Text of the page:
The federal nexus in this case is weak even when com-pared to other § 1512 decisions in favor of defendants. See, e.g., United States v. Chafin, 808 F.3d 1263, 1273–75 (11th Cir. 2015) (reversing § 1512 conviction for insufficient evidence of federal nexus where sheriff embezzled more than $10,000 in federal funds); United States v. Tyler, 732 F.3d 241, 252 (3d Cir. 2013) (reversing denial of post-conviction petition by defendant who helped murder informant who was cooperating with state task force that regularly referred cases to federal DEA). In Fowler itself, the defendant murdered a police officer who learned Fowler was preparing to rob a bank. See 563 U.S. at 670. Murdering a police officer in connection with a bank robbery is much more likely to be prosecuted in federal court than the Circle K robbery at issue here.2

Taken together, the evidence does not support a reasonable likelihood that Mars would have communicated with a federal officer if she had not been murdered. Without the murder, it is unlikely the Circle K robbery would have been prosecuted in federal court. And although federal officers may have assisted with a state prosecution, there is insufficient evidence to find a reasonable likelihood that any federal officer would have assisted in a capacity where he would have communicated with eyewitnesses.

B. Sentencing

We review de novo the district court's application of the Sentencing Guidelines, and we review for clear error its fac-tual findings. United States v. Lewis, 842 F.3d 467, 476 (7th Cir. 2016). We review for abuse of discretion the substantive reasonableness of Snyder's sentence. Id. at 477; United States v. Conley, 777 F.3d 910, 914 (7th Cir. 2015).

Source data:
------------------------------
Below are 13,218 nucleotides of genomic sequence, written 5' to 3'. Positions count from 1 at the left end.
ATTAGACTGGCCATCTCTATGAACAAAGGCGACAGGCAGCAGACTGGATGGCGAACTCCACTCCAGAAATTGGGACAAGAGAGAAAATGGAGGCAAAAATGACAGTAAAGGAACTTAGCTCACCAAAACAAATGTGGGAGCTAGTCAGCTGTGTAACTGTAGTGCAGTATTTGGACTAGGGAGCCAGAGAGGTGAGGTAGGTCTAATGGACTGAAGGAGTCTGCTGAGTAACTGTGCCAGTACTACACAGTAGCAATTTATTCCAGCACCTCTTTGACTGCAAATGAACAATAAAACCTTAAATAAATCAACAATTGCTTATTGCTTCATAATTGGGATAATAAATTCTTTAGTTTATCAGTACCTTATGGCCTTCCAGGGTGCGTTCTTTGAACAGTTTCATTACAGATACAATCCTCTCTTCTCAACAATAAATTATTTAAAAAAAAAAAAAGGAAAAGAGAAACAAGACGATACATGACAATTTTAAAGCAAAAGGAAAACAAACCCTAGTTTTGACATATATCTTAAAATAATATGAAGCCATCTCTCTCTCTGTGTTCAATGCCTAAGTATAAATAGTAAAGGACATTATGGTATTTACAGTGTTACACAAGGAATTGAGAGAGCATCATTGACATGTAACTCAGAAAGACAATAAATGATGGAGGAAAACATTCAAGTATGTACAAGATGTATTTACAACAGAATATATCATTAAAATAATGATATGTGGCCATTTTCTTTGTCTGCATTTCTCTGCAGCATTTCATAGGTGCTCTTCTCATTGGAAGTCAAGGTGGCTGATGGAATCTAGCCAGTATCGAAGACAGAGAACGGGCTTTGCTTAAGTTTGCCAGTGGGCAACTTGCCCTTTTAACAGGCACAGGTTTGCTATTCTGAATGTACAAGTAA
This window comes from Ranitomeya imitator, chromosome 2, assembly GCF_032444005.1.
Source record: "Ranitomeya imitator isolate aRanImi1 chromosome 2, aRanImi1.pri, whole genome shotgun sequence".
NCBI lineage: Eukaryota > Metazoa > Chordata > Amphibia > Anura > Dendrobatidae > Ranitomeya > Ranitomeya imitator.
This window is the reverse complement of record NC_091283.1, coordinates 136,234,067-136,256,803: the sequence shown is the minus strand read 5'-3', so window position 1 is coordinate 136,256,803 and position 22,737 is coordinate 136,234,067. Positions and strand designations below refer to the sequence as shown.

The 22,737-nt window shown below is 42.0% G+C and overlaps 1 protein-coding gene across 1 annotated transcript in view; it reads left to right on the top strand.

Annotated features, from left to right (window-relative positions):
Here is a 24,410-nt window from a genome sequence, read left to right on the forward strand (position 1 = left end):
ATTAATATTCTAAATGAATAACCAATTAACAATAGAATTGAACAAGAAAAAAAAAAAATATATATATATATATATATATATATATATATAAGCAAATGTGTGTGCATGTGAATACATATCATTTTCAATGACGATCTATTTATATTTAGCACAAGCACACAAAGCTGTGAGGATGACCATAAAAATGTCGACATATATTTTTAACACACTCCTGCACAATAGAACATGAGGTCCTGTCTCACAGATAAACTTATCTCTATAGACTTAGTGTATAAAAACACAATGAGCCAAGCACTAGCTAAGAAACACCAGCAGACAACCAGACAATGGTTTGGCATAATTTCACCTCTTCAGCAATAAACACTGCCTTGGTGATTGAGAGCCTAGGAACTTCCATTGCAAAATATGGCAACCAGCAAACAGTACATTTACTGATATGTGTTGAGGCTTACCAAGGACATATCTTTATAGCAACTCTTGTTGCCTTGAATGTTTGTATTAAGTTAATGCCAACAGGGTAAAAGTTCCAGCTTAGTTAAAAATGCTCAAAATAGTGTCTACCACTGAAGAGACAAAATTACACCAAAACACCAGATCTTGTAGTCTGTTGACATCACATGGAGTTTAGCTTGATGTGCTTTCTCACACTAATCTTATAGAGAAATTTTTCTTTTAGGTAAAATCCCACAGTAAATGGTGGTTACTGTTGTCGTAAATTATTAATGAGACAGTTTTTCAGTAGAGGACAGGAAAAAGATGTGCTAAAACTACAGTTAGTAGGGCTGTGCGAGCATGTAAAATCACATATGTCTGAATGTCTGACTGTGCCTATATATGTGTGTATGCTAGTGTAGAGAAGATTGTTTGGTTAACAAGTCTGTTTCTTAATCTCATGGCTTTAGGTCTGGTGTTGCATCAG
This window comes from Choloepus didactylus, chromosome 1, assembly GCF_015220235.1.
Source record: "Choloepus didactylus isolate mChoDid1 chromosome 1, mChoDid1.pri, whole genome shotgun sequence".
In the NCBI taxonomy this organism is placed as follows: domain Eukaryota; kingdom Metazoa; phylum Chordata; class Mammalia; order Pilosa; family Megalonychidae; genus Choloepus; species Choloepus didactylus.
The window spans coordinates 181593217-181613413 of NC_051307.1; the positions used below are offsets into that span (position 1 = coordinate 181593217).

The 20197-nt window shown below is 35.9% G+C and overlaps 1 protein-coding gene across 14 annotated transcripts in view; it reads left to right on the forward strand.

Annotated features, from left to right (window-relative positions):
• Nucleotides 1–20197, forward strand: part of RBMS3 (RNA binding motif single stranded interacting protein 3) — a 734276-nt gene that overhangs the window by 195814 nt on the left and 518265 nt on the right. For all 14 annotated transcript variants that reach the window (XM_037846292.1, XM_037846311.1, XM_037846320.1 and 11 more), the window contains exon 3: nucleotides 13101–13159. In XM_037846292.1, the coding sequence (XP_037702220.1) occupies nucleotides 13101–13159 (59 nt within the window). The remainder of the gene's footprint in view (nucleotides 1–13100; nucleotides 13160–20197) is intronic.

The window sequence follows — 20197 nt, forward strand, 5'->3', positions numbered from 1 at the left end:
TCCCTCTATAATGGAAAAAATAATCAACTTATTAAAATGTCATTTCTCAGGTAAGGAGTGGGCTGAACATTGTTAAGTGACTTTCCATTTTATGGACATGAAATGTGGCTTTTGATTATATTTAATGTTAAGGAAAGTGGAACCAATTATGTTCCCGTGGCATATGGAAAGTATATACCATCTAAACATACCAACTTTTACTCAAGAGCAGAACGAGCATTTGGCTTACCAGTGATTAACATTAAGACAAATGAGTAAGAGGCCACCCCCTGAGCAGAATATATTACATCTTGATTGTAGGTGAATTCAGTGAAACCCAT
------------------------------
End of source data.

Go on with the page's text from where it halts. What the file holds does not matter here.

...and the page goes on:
1. Procedural Challenges

Snyder challenges several steps of the guideline calculations. He disputes the application of the murder cross-reference under U.S.S.G. § 2K2.1(c)(1) to the felon-in-possession count; the application of a two-level aggravating-role enhancement under § 3B1.1(c) to the felon-in-possession count; the denial of a two-level reduction under § 3E1.1(a) for acceptance of responsibility; and the application of a six-level firearm enhancement under § 2B3.1(b)(2)(B) to the robbery count. This last objection regarding the six-level firearm enhancement is raised for the first time on appeal. According to Snyder, the correct guideline range for his convictions should have been a combined 57 to 71 months in prison on Counts 1 and 3 (robbery and felon in possession) and a consecutive sentence of 84 months on Count 2 (brandishing a firearm during a crime of violence).

We conclude, however, that we need not address these specific guideline challenges because even if there had been a guideline error, it would have been harmless. The district court expressly based its decision on the § 3553(a) sentencing factors, not the specific guideline calculation. Since the Supreme Court in United States v. Booker held that the federal Sentencing Guidelines are advisory, sentencing judges have had broad discretion to impose non-guideline sentences. 543 U.S. 220 (2005). In United States v. Lopez we explained:

In a case ․ presenting a rather technical and ar-cane question in applying the Sentencing Guidelines, it is perhaps worth another re-minder that the Guidelines are, after all, guide-lines. They must be considered seriously and applied carefully. In the end, however, the defendant's sentence is the responsibility of the district judge, after careful consideration of all the relevant factors under 18 U.S.C. § 3553(a). ․ A district court facing a tricky but technical issue under the Guidelines may exercise its discretion under section 3553(a) and may spell out on the record whether and to what extent the resolution of the guideline issue affected the court's final decision on the sentence.

634 F.3d 948, 953–54 (7th Cir. 2011) (citations omitted); see also United States v. Bloom, 846 F.3d 243, 257 (7th Cir. 2017); United States v. Harris, 718 F.3d 698, 703 n.2 (7th Cir. 2013) (“Sentencing Guidelines are advisory, not mandatory, and ․ district judges are free to deal with such abstract and artificial [guideline] issues by telling the parties and reviewing courts that the decision on the final sentence did not depend on their resolution”); United States v. Sanner, 565 F.3d 400, 406 (7th Cir. 2009) (“When a judge proceeds in this manner, she must make clear that the § 3553(a) factors drive the sentence without regard as to how the prior conviction fits under a particular guideline. Doing so will make the often nit-picking review of issues like this under our now advisory guideline scheme unneces-sary.”); United States v. Abbas, 560 F.3d 660, 667 (7th Cir. 2009); United States v. Anderson, 517 F.3d 953, 965 (7th Cir. 2008).